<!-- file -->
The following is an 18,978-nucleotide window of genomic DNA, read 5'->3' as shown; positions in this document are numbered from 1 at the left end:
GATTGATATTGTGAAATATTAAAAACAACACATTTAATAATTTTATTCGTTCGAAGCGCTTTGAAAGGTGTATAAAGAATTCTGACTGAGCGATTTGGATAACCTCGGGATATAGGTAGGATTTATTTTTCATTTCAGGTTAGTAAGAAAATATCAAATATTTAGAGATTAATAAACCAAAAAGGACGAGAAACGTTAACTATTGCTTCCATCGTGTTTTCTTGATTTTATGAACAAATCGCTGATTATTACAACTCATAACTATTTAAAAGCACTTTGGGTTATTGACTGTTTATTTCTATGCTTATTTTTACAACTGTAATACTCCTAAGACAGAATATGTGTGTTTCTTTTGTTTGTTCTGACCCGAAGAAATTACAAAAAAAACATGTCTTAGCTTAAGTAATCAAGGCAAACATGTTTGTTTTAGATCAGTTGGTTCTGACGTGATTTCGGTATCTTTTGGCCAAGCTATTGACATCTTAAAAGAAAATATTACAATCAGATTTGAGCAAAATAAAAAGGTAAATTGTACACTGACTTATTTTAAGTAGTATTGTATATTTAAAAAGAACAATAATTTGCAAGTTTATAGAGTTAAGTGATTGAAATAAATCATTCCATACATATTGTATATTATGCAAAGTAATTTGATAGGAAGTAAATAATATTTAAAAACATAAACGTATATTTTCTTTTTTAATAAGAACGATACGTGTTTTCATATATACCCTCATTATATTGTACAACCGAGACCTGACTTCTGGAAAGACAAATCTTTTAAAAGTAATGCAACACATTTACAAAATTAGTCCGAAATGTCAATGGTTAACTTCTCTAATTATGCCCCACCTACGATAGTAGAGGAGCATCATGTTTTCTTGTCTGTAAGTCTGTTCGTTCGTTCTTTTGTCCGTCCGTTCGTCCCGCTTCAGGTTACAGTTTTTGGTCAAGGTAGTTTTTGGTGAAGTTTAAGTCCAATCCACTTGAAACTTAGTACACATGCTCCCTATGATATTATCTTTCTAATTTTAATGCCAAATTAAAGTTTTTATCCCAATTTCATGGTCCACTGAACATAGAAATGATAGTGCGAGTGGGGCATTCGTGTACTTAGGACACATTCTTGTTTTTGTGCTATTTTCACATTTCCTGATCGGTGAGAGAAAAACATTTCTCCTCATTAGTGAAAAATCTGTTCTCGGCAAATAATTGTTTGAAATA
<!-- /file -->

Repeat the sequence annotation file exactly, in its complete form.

The following is an 18,978-nucleotide window of genomic DNA, read 5'->3' as shown; positions in this document are numbered from 1 at the left end:
GATTGATATTGTGAAATATTAAAAACAACACATTTAATAATTTTATTCGTTCGAAGCGCTTTGAAAGGTGTATAAAGAATTCTGACTGAGCGATTTGGATAACCTCGGGATATAGGTAGGATTTATTTTTCATTTCAGGTTAGTAAGAAAATATCAAATATTTAGAGATTAATAAACCAAAAAGGACGAGAAACGTTAACTATTGCTTCCATCGTGTTTTCTTGATTTTATGAACAAATCGCTGATTATTACAACTCATAACTATTTAAAAGCACTTTGGGTTATTGACTGTTTATTTCTATGCTTATTTTTACAACTGTAATACTCCTAAGACAGAATATGTGTGTTTCTTTTGTTTGTTCTGACCCGAAGAAATTACAAAAAAAACATGTCTTAGCTTAAGTAATCAAGGCAAACATGTTTGTTTTAGATCAGTTGGTTCTGACGTGATTTCGGTATCTTTTGGCCAAGCTATTGACATCTTAAAAGAAAATATTACAATCAGATTTGAGCAAAATAAAAAGGTAAATTGTACACTGACTTATTTTAAGTAGTATTGTATATTTAAAAAGAACAATAATTTGCAAGTTTATAGAGTTAAGTGATTGAAATAAATCATTCCATACATATTGTATATTATGCAAAGTAATTTGATAGGAAGTAAATAATATTTAAAAACATAAACGTATATTTTCTTTTTTAATAAGAACGATACGTGTTTTCATATATACCCTCATTATATTGTACAACCGAGACCTGACTTCTGGAAAGACAAATCTTTTAAAAGTAATGCAACACATTTACAAAATTAGTCCGAAATGTCAATGGTTAACTTCTCTAATTATGCCCCACCTACGATAGTAGAGGAGCATCATGTTTTCTTGTCTGTAAGTCTGTTCGTTCGTTCTTTTGTCCGTCCGTTCGTCCCGCTTCAGGTTACAGTTTTTGGTCAAGGTAGTTTTTGGTGAAGTTTAAGTCCAATCCACTTGAAACTTAGTACACATGCTCCCTATGATATTATCTTTCTAATTTTAATGCCAAATTAAAGTTTTTATCCCAATTTCATGGTCCACTGAACATAGAAATGATAGTGCGAGTGGGGCATTCGTGTACTTAGGACACATTCTTGTTTTTGTGCTATTTTCACATTTCCTGATCGGTGAGAGAAAAACATTTCTCCTCATTAGTGAAAAATCTGTTCTCGGCAAATAATTGTTTGAAATA